Jean Jacques Rousseau Facts

Jean Jacques Rousseau Facts
Jean-Jacques Rousseau was a Genevan composer and writer who became most well-known for influencing Enlightenment in Europe and some aspects of the French Revolution through his political philosophy. He was born Jean-Jacques Rousseau on June 28, 1712, in Geneva, in the Republic of Geneva, to Isaac Rousseau and Suzanne Bernard Rousseau. His mother died only nine days after he was born and both he and his older brother Francois were raised by their father and paternal aunt. From the age of 10 on, Jean saw little of his father as he had moved away with his aunt. Jean was then raised by his uncle who sent him to boarding school. As a teenager Jean supported himself working as a tutor, secretary, and servant, in France and Italy.
Interesting Jean Jacques Rousseau Facts:
At the age of 20 Jean-Jacques Rousseau met Madame de Warens, who was 29 and separated from her husband. They entered a relationship that Jean would later describe as being the love of his life.
Madame de Warens tried to help Jean-Jacques Rousseau find a profession. He took formal music lessons and briefly attended seminary school to become a priest. He did not follow through.
Jean received a small inheritance from his mother's estate when he was 25 and repaid some money to Madame de Warens.
When he was 27, Jean took a tutoring job in Lyon.
In 1742 Jean presented a new numbered musical notation system to the Academie des Sciences in Paris, believing it would earn him a fortune. It was rejected but they urged him to try again.
Jean-Jacques Rousseau became friends with Denis Diderot in 1742, a prominent figure during the Enlightenment.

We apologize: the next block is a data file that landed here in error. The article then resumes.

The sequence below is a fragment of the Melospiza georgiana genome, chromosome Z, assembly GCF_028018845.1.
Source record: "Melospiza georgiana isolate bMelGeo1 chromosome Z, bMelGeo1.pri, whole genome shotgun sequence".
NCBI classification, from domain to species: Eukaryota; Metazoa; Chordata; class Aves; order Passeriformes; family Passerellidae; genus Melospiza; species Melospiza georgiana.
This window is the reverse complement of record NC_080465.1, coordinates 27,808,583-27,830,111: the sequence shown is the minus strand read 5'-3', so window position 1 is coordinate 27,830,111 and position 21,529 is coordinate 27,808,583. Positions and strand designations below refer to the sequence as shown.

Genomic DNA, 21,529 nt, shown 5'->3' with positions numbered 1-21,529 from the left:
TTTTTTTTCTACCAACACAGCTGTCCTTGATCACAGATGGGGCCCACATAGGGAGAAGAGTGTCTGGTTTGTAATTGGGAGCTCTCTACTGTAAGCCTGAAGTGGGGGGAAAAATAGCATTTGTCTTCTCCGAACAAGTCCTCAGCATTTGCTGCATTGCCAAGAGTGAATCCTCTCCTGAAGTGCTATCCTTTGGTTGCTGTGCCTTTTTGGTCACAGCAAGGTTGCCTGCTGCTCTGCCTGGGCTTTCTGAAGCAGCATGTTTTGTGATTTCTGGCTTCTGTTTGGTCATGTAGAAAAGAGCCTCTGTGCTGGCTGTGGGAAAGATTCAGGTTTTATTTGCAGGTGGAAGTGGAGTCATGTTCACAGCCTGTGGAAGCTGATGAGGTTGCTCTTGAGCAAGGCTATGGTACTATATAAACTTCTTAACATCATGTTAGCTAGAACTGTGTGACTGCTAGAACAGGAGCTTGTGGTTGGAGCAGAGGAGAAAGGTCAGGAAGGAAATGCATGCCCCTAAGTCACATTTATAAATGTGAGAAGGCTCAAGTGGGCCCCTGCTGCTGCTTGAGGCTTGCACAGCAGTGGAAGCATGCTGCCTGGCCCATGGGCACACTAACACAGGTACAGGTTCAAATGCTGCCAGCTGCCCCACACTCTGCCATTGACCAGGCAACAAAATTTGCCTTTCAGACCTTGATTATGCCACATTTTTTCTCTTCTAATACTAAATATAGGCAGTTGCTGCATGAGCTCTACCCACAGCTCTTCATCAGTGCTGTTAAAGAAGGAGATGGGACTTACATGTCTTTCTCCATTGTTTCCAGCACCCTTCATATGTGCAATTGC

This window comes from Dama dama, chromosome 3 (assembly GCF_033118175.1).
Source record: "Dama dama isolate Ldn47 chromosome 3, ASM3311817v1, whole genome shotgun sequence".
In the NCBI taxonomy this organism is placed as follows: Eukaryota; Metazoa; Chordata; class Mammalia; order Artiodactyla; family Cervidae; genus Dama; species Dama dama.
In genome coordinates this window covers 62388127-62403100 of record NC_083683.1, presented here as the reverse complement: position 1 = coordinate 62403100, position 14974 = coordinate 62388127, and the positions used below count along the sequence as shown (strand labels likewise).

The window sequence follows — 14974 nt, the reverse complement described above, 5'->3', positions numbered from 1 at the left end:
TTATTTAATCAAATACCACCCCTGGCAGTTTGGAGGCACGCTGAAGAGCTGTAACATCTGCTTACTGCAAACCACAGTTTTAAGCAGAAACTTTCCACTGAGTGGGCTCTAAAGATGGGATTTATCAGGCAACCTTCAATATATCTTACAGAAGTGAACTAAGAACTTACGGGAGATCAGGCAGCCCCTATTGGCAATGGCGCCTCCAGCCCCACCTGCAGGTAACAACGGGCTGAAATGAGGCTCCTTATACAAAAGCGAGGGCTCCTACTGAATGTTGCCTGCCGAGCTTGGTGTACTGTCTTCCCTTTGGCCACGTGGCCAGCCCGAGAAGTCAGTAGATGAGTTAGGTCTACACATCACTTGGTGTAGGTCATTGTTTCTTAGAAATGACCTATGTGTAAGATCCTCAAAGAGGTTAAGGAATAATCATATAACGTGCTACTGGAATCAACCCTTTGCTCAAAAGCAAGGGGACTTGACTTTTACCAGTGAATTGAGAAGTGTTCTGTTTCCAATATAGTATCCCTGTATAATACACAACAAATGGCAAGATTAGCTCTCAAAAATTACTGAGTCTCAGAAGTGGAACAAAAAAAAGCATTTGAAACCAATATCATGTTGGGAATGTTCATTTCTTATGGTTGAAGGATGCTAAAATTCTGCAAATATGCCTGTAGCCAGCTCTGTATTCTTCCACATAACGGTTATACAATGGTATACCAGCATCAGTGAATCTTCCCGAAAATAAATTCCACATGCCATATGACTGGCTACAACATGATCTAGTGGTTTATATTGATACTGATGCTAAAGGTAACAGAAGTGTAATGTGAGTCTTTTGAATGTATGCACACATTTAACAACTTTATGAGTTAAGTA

Jean worked as a secretary to the French ambassador to Venice, Comte de Montague from 1743 to 1744. Although it inspired him to love Italian music and opera, he quit after 11 months because of delayed payment for his work.
Jean-Jacques Rousseau's Discourse on Inequality, as well as The Social Contract, are considered to be modern social and political though cornerstones today.
Jean-Jacques Rousseau was the most popular among the Jacobin Club's philosophes during the French Revolution.
Jean-Jacques Rousseau is credited with changing people's taste in music in France, as well as politically revolutionizing the country.
Jean-Jacques Rousseau believed in human rights and considered liberty to be at the forefront of these rights. He spent a great deal of his life trying to make countries around the world realize the importance of this politically.
Jean-Jacques Rousseau wrote several books and other written works. He often signed his books 'Jean-Jacques Rousseau, Citizen of Geneva'.
Jean-Jacques Rousseau was a composer and created seven operas. These included Le Devin du Village (1752), Salve Regina (1752), Pygmalion (1762), Avril, Les consolations, Daphnis et Chloe, and Que le jour me dure!
Jean-Jacques Rousseau had a son with a seamstress but left because he didn't think he would be a good father due to how he was raised.
Jean-Jacques Rousseau died of a stroke in 1778 after suffering from repeated falls that are believed to have damaged his brain.


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